Operation Desert Storm had important implications for the Air Force, with the tenet of air superiority taking on new meaning as the air campaign became the initial phase of the war. During this time, the U.S. developed a new strategic concept for the use of airpower that continues to influence air operations today. The lessons learned from this conflict led to development of the modern Air Expeditionary Force which supports combatant commanders with theater airpower capability.
Commonly referred to at the time as the Gulf War or the Persian Gulf War, the conflict began with the invasion and annexation of Kuwait by Iraqi land forces on Aug. 2, 1990.
In response to this invasion, U.S. president George H. W. Bush, along with the United Kingdom, began deploying forces into Saudi Arabia, Aug. 7. The operation, codenamed Desert Shield, was intended to prevent further Iraqi aggression. The U.S. then used diplomacy to build a coalition of forces from 35 countries to expel Iraqi forces from Kuwait.
This combat phase, codenamed Operation Desert Storm, began the night of Jan. 16, 1991, with eight U.S. Army AH-64 Apache attack helicopters, led by two Air Force MH-53 Pave Hawks, destroying Iraqi radar sites in southern Iraq to clear lanes for attacking coalition aircraft and the operation of E-3 Sentry Airborne Warning and Control System, or AWACS and refueling aircraft over northern Saudi Arabia and southern Iraq.
Investing in Victory
The Air Force’s post-Vietnam War investment in emerging technologies was critical to the successful air campaign in Iraq.
In the initial phase of the air campaign, the Air Force used an arsenal of more than 30 aircraft types, flying more than 69,000 sorties, to gain and maintain control of the air domain.
These new weapons systems, including stealth aircraft, global positioning system devices, and precision guided technologies, proved essential in neutralizing Iraq’s more than 700 combat aircraft, sophisticated air defense, and anti-aircraft artillery pieces.
The F-117A Nighthawk was employed in combat for just the second time, after participating in the invasion of Panama in 1988.
Ten Nighthawks kicked off the 42-day air campaign by hitting critical air defense and command and communications targets in downtown Baghdad.
Its radar cross-section of only 0.0108 square feet, along with the protection of three EF-111 Aardvark electronic warfare aircraft, made the Nighthawks virtually invisible to Iraq’s top-of-the-line, Soviet-supplied integrated air defense system.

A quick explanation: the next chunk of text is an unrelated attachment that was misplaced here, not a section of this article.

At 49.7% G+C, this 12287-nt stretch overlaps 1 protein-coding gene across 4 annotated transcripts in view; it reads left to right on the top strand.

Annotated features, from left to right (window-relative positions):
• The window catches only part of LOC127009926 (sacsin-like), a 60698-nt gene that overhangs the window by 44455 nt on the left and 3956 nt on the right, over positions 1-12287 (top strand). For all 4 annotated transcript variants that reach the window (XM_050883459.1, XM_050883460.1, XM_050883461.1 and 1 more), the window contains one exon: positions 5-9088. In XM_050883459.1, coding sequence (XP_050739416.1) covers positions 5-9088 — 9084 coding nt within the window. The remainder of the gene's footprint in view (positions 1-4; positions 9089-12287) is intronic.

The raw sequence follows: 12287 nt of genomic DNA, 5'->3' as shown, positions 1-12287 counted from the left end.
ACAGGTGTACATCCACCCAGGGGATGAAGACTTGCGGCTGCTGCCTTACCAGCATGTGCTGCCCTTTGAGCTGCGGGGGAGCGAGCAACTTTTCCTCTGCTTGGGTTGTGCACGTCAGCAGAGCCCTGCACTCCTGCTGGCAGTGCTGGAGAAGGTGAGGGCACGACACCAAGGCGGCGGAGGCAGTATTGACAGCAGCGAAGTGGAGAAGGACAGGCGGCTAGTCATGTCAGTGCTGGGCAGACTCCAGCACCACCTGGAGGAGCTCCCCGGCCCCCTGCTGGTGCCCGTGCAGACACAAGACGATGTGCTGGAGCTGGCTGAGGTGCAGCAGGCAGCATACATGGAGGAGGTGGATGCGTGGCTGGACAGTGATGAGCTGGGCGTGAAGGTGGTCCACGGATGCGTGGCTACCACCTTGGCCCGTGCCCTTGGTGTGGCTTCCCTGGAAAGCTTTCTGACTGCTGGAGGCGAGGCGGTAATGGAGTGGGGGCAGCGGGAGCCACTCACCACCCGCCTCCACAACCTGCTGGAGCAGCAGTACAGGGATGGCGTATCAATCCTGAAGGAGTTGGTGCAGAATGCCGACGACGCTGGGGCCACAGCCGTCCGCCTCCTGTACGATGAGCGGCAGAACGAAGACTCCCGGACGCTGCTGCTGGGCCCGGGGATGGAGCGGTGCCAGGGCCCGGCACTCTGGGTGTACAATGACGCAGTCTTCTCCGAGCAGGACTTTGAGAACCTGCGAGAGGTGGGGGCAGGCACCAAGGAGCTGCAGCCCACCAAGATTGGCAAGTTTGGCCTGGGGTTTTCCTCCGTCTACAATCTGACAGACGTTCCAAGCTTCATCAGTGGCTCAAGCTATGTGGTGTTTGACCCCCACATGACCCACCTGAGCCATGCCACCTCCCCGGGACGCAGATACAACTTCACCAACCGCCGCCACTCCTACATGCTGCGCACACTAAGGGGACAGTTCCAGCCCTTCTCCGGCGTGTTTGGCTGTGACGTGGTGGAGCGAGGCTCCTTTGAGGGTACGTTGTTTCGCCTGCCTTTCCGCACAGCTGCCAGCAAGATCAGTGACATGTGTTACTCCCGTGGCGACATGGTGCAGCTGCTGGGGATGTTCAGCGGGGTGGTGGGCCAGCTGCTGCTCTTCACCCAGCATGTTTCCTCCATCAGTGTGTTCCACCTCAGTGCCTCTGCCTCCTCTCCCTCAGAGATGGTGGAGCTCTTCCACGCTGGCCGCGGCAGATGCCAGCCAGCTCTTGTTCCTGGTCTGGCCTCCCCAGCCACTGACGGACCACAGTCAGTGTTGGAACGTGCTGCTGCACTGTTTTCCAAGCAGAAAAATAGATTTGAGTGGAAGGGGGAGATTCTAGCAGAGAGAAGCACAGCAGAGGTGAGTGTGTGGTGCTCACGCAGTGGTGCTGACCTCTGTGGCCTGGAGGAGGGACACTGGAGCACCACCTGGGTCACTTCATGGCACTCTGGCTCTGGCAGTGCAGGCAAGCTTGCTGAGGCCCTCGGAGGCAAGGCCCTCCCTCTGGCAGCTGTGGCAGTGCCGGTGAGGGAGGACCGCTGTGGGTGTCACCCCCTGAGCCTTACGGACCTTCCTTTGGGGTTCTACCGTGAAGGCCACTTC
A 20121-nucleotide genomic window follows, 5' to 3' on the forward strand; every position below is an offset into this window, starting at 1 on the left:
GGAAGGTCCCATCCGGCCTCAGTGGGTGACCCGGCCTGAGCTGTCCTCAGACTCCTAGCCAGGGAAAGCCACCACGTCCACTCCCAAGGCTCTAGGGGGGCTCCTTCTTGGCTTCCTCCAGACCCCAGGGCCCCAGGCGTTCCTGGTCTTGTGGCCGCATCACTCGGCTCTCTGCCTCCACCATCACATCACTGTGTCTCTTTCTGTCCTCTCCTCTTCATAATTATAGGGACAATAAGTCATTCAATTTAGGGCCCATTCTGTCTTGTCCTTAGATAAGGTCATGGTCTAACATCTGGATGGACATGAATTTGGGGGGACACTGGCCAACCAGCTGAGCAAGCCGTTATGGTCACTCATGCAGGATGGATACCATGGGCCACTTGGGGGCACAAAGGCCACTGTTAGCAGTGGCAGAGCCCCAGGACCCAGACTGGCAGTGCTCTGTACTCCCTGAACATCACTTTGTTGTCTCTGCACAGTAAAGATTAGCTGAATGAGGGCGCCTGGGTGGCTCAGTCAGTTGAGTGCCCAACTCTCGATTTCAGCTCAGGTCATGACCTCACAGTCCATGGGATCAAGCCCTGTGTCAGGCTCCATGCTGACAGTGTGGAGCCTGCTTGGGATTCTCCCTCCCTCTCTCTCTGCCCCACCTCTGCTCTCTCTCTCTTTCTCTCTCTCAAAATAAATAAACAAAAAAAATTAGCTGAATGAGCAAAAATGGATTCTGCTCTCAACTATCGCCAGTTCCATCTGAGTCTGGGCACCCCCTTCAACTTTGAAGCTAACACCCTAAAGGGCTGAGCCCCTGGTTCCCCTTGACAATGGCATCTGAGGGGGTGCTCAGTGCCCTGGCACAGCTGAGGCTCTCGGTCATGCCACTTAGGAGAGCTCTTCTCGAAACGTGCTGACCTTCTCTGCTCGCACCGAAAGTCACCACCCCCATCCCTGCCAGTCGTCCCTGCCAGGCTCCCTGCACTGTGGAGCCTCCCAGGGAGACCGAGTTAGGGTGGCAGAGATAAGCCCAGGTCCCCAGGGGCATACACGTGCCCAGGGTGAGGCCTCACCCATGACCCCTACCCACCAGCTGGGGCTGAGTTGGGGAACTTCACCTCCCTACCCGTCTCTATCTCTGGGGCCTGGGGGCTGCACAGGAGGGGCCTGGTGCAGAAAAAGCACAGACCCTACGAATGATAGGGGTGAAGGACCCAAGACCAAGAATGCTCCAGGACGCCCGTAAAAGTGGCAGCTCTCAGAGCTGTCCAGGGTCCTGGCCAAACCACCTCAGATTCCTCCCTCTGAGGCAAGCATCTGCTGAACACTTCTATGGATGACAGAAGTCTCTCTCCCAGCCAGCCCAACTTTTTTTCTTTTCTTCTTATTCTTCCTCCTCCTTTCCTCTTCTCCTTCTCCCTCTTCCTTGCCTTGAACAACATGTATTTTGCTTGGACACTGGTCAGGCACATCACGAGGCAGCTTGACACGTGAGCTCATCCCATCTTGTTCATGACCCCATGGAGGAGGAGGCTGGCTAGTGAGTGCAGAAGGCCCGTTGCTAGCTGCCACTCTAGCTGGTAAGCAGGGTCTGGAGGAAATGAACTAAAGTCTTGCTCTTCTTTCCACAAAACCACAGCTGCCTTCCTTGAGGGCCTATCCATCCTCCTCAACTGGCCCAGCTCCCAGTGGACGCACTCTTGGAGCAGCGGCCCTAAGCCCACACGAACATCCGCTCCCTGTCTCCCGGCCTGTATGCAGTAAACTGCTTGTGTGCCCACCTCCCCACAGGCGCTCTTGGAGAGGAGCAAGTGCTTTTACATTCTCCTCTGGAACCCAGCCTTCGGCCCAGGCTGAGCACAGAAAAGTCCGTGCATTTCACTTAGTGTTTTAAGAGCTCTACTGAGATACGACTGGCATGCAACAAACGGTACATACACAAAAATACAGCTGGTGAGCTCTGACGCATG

In addition, almost all other major Air Force programs that were funded and developed in the 1970s took center stage in the fighting over Kuwait and Iraq.
F-16 Fighting Falcons and F-15 Eagles, along with other coalition aircraft, quickly made the Iraqi Air Force a non-factor in the airspace. Strike Eagles were key in searching out and destroying mobile Scud missile launchers in the western Iraq desert.
A-10 Thunderbolt II ground attack aircraft tore into Iraqi armor and personnel in Kuwait and Iraq, engaging targets of opportunity within assigned grids.
Historians have called the conflict the “First Space War” due to the military’s successful use of space-based capabilities/satellites. This includes space-enabled precision, navigation, timing, communication, weather, missile warning and integration across land, air and sea. Desert Storm marked the first real application of GPS in combat.
Weather satellites, U.S. Landsat multi-spectral imagery satellites, GPS, early warning satellites, tactical receive equipment and related applications satellite broadcast, the Tactical Information Broadcast Service and communication satellites all played an important role in the coalition’s success in Iraq.
Space systems and operations, proven in the Gulf War, have become integral to the way the military conducts operations.
More than just an enabler for other domains; space-based capabilities directly impact the efficiency and effectiveness of national security operations. The U.S. Space Force is charged with integrating space capabilities into joint, coalition and interagency operations and presenting forces to combatant commanders to meet challenges of the space domain.
Gen. John W. “Jay” Raymond, now the Space Force’s director of Space Operations, told Popular Mechanics magazine in 2017, “(Operation Desert Shield/Storm) really was the first time that we took strategic space information and integrated it into a theater of operations…Going through a desert, at night, without roads and maps – it was all enabled by GPS.”
Now these Air Force technologies, developed for dominating a conflict such as the Gulf War, have become a crucial part in the everyday life and economy of the modern world, enabling applications such as weather radar and personal navigation on smartphones.
Heeding the Whispers
The technology advances initiated after the Vietnam War were paired with strategic, tactical and leadership lessons learned by young Airmen in that same conflict.
Long before the first bombs fell on Baghdad in January of 1991, the man who would be in charge of one of the most effective air campaigns in history was hearing whispers from that earlier war.
Then-Lt. Gen. Charles A. Horner, who, as a young captain, flew Wild Weasel missions attacking radar sites during two tours in Vietnam, was determined to avoid the same strategic mistakes in the Persian Gulf that plagued the U.S. military in Southeast Asia.
Fortunately, his boss – Army Gen. H. Norman Schwarzkopf – and other military leaders executing Operation Desert Storm had also served in Vietnam, and learned the same hard lessons.